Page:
Brotherhood deputy leader: There will be no reconciliation with al-Sisi

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Ibrahim Mounir, the Muslim Brotherhood’s deputy guide, shot down suggestions of a rapprochement between the group and the Egyptian regime in the face of coronavirus. Mounir said the concept of “national reconciliation” is not in the group’s dictionary, when there is a coup or General Abdel Fattah al-Sisi on the other side.

Mounir claimed that the group was still strong and had a presence on the street, according to an interview with Arabi 21 news website. Mounir’s allegations about the group’s power came despite the disappearance of any evidence of that strength over recent years, especially in light of the arrest of most of the group’s leaders, and the exile of several prominent members.

Mounir stressed that al-Sisi is fundamentally unpatriotic. He added: “al-Sisi is the root of all evil, the cause of all calamity, and he has given an exclusion speech at a time when our country needs all Egyptian walks of life.”

After months of the coup against Mohamed Morsi, the first democratically elected civilian president who was affiliated with the Brotherhood, the Egyptian authorities banned the group, a characterisation that the group has been accustomed to since its foundation in 1928, then later branded them as terrorists. Mounir continued: “This man has no mind and has no guidance. He only cares about remaining in his obsolete position, and bases his presence on division, discord, and societal and political division. This is the secret of his existence, his survival, and his continuation until now.” He pointed out that the Brotherhood does not accept the term “national reconciliation” with al-Sisi, because he is a person who is fundamentally unpatriotic. He asked, “How do we reconcile with him?”. He added: “There will be no reconciliation between us and al-Sisi, there is no room for reconciliation with the coup… especially after he wasted the Egyptian state’s money, land, and the blood of its soldiers.”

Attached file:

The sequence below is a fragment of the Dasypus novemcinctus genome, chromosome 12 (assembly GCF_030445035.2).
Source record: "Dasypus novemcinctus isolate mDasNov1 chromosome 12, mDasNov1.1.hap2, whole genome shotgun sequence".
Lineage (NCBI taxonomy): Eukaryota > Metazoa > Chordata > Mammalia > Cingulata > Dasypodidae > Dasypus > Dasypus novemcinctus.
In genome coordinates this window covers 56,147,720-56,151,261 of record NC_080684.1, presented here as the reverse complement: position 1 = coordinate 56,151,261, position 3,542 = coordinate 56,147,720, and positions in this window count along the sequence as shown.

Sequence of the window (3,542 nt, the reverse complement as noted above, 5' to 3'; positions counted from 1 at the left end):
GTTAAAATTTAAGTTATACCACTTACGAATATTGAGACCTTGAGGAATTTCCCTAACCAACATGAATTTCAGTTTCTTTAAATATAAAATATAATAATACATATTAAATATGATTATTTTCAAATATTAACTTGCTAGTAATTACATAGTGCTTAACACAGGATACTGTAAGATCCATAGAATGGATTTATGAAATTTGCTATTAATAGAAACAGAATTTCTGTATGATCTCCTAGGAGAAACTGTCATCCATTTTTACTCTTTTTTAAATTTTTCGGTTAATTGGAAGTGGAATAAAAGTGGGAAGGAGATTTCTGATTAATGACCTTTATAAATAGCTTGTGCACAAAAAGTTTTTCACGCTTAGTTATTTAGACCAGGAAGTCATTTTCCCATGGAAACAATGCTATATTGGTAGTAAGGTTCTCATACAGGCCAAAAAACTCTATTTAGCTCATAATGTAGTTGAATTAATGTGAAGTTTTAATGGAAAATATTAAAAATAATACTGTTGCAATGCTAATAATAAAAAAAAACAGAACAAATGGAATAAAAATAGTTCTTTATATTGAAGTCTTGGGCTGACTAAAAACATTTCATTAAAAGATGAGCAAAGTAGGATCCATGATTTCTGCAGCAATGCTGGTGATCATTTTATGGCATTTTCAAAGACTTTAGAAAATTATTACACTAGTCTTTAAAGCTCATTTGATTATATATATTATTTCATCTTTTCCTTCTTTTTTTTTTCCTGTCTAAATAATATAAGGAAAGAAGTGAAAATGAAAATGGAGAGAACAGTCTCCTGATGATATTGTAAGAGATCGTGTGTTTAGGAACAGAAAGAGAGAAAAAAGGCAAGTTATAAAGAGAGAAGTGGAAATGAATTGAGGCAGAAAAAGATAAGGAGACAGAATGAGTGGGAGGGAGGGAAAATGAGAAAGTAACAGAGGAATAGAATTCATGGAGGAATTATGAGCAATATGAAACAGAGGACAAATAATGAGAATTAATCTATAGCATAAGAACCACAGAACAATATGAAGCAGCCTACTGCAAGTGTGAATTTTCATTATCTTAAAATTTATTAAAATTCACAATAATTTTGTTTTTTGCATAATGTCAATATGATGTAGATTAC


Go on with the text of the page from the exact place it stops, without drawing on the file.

Four years of initiatives

For more than four years, several parties, including Egyptian thinkers, foreign parties and diplomats, have adopted initiatives for a political settlement that ends the state of societal division in the country and leads to a comprehensive reconciliation, but to no avail. As those initiatives decline, Abdel Fattah al-Sisi assumed a second term for the country until 2022. Mounir pointed out that “no one can give al-Sisi safety, there are bereaved mothers, widows, orphans, families of martyrs and detainees.” He asked: “Does anyone imagine that the Brotherhood will forget those rights? We have not and will not forget them whatever happens.” He added: “True national reconciliation takes place with the Egyptian people, all the national movements, and with all the wise and honourable in all the institutions of the Egyptian state.”